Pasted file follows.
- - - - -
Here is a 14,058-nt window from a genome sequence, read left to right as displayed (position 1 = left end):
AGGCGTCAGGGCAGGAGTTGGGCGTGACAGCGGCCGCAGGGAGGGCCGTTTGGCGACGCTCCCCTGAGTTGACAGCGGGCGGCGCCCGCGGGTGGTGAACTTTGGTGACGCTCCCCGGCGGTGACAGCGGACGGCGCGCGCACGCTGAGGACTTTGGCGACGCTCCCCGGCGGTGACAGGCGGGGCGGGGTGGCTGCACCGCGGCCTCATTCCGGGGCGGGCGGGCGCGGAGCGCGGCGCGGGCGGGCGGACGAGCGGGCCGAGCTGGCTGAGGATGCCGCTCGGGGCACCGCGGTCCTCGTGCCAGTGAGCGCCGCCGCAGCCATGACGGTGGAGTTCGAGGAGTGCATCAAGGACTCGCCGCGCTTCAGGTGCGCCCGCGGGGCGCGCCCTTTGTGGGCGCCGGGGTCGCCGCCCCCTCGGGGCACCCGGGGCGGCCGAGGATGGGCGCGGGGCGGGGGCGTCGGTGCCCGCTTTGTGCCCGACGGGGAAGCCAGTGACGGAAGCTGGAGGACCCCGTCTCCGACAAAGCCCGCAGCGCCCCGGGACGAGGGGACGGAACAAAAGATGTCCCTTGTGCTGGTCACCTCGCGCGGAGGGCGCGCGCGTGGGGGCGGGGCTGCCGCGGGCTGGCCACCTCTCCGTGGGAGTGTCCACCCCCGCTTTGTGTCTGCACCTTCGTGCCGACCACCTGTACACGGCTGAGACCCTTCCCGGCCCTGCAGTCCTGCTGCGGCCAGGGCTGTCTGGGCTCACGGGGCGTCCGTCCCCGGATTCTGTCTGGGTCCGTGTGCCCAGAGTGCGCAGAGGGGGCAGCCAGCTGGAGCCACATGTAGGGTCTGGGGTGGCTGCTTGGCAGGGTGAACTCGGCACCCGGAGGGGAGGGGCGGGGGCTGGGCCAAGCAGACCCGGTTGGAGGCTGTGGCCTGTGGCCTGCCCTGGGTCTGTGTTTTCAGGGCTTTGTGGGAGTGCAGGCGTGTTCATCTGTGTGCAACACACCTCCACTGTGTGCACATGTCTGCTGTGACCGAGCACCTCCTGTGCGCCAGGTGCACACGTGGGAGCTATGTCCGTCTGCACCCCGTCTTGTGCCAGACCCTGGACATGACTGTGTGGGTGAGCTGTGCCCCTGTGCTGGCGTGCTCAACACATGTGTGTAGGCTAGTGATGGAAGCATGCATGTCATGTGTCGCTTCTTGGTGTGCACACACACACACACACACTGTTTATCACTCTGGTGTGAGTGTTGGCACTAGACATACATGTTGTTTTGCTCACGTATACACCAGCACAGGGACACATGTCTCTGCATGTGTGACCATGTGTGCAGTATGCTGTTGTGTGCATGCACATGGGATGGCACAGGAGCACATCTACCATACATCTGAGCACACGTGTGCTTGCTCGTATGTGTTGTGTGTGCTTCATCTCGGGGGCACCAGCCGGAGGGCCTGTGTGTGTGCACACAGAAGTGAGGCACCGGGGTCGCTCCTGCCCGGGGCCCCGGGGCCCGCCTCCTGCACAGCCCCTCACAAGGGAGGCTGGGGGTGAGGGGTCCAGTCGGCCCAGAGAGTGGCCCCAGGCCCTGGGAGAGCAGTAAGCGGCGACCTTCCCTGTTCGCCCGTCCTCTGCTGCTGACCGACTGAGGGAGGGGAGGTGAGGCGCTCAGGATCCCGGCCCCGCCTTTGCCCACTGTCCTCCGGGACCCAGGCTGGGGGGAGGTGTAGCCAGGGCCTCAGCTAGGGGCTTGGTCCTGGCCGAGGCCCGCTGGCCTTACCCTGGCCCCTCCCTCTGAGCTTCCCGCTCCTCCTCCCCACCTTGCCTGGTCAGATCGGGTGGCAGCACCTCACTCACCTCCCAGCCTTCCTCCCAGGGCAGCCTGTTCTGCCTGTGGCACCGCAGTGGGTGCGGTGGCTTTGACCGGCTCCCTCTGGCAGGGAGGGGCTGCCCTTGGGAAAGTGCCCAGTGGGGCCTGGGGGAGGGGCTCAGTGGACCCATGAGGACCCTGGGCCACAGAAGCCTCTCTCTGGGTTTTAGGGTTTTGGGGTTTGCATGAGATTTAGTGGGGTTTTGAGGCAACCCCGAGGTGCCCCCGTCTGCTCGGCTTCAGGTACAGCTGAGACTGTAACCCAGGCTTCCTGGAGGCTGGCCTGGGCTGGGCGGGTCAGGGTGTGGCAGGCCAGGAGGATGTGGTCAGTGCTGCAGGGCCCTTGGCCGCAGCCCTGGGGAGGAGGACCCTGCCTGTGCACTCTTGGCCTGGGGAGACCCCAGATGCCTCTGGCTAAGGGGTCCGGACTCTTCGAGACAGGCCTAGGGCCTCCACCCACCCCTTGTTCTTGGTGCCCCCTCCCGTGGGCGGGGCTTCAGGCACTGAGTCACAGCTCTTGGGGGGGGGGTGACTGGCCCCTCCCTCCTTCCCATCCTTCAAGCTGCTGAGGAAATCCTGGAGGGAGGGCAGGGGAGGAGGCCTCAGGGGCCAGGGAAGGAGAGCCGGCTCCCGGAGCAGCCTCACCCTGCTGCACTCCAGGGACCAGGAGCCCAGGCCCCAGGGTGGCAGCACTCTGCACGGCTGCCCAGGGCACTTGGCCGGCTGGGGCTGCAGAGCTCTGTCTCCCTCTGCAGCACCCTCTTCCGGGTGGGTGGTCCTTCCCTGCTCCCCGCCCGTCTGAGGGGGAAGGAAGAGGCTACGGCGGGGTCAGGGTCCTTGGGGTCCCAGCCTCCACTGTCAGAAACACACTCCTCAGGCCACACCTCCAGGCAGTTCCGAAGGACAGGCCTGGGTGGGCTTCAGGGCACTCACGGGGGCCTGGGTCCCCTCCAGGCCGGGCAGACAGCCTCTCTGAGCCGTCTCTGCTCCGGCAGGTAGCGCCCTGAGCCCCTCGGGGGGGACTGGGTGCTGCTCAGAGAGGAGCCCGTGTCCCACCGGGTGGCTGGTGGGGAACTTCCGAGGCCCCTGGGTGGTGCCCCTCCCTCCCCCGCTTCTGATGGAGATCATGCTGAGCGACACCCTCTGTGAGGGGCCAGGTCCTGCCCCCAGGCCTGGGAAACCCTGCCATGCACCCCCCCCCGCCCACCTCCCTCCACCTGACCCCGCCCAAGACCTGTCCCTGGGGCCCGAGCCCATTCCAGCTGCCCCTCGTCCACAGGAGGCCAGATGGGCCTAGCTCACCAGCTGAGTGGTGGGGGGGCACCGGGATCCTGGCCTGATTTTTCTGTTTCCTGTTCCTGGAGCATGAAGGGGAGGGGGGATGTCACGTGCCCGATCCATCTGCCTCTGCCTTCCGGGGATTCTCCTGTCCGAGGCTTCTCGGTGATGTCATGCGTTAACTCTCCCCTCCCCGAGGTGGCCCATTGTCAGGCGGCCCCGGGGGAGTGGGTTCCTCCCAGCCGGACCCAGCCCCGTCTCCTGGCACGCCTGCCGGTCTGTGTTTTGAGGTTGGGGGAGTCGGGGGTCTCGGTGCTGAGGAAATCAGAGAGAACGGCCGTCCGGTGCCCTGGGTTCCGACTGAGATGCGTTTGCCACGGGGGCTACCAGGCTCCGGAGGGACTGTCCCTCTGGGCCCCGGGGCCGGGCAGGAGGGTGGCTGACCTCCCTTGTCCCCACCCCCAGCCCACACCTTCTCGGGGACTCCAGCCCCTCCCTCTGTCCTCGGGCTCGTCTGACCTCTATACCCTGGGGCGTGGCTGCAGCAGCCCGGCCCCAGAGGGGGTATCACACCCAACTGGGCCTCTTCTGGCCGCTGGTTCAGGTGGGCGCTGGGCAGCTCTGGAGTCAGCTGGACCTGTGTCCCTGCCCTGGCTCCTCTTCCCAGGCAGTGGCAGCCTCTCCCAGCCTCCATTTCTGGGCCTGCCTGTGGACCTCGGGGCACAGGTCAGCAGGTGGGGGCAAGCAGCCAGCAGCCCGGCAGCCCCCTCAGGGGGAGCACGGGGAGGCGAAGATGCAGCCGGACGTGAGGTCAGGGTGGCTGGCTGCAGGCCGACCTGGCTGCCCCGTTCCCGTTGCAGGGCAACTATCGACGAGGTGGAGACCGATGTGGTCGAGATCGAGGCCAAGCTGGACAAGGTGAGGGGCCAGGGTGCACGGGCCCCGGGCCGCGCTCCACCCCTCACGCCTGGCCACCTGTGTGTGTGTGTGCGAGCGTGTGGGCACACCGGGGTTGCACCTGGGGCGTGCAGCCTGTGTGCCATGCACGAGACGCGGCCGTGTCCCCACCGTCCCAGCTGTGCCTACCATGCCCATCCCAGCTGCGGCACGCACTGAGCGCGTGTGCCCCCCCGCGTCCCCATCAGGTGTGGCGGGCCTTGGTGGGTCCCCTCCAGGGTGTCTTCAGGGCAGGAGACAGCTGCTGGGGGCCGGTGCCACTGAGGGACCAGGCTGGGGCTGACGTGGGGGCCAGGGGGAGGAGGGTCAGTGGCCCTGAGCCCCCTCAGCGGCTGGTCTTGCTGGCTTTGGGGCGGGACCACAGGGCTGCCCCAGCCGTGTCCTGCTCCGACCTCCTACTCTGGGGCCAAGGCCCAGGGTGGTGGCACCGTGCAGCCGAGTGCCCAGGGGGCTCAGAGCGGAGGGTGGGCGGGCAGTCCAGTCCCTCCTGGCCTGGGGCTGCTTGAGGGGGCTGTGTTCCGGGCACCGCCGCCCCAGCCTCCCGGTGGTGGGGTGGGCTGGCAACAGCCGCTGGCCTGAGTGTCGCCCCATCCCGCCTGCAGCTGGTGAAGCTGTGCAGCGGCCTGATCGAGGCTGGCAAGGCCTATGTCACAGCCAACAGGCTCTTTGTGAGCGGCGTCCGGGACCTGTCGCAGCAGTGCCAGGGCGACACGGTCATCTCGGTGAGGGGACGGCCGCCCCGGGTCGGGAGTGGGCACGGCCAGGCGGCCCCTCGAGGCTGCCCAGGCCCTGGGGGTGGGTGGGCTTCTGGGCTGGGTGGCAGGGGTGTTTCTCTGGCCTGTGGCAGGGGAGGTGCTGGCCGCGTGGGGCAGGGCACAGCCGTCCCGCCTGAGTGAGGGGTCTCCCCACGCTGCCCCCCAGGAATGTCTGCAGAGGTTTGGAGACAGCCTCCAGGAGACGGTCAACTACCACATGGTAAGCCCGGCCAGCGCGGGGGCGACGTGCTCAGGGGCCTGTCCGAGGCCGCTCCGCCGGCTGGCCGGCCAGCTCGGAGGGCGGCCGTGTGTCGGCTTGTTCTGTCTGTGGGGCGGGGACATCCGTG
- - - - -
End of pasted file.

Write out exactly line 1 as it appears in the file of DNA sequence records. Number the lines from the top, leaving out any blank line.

Here is a 14,058-nt window from a genome sequence, read left to right as displayed (position 1 = left end):